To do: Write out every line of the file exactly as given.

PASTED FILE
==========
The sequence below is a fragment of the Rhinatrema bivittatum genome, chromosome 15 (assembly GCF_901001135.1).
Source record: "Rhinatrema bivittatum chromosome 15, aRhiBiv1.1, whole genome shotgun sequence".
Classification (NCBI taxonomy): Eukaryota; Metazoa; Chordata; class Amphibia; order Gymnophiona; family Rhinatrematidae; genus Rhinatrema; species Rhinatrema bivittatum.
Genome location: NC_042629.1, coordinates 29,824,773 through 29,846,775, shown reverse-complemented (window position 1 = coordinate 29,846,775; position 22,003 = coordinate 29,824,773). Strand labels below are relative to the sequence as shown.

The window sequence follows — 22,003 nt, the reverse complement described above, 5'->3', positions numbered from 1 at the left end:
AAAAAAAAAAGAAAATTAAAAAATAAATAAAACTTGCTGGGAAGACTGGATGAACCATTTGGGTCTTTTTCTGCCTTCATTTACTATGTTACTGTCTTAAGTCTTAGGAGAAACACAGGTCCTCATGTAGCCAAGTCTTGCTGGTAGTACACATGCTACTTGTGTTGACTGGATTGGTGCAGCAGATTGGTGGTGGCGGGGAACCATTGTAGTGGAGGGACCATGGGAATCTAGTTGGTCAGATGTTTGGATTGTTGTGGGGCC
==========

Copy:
The sequence below is a fragment of the Rhinatrema bivittatum genome, chromosome 15 (assembly GCF_901001135.1).
Source record: "Rhinatrema bivittatum chromosome 15, aRhiBiv1.1, whole genome shotgun sequence".
Classification (NCBI taxonomy): Eukaryota; Metazoa; Chordata; class Amphibia; order Gymnophiona; family Rhinatrematidae; genus Rhinatrema; species Rhinatrema bivittatum.
Genome location: NC_042629.1, coordinates 29,824,773 through 29,846,775, shown reverse-complemented (window position 1 = coordinate 29,846,775; position 22,003 = coordinate 29,824,773). Strand labels below are relative to the sequence as shown.

The window sequence follows — 22,003 nt, the reverse complement described above, 5'->3', positions numbered from 1 at the left end:
AAAAAAAAAAGAAAATTAAAAAATAAATAAAACTTGCTGGGAAGACTGGATGAACCATTTGGGTCTTTTTCTGCCTTCATTTACTATGTTACTGTCTTAAGTCTTAGGAGAAACACAGGTCCTCATGTAGCCAAGTCTTGCTGGTAGTACACATGCTACTTGTGTTGACTGGATTGGTGCAGCAGATTGGTGGTGGCGGGGAACCATTGTAGTGGAGGGACCATGGGAATCTAGTTGGTCAGATGTTTGGATTGTTGTGGGGCC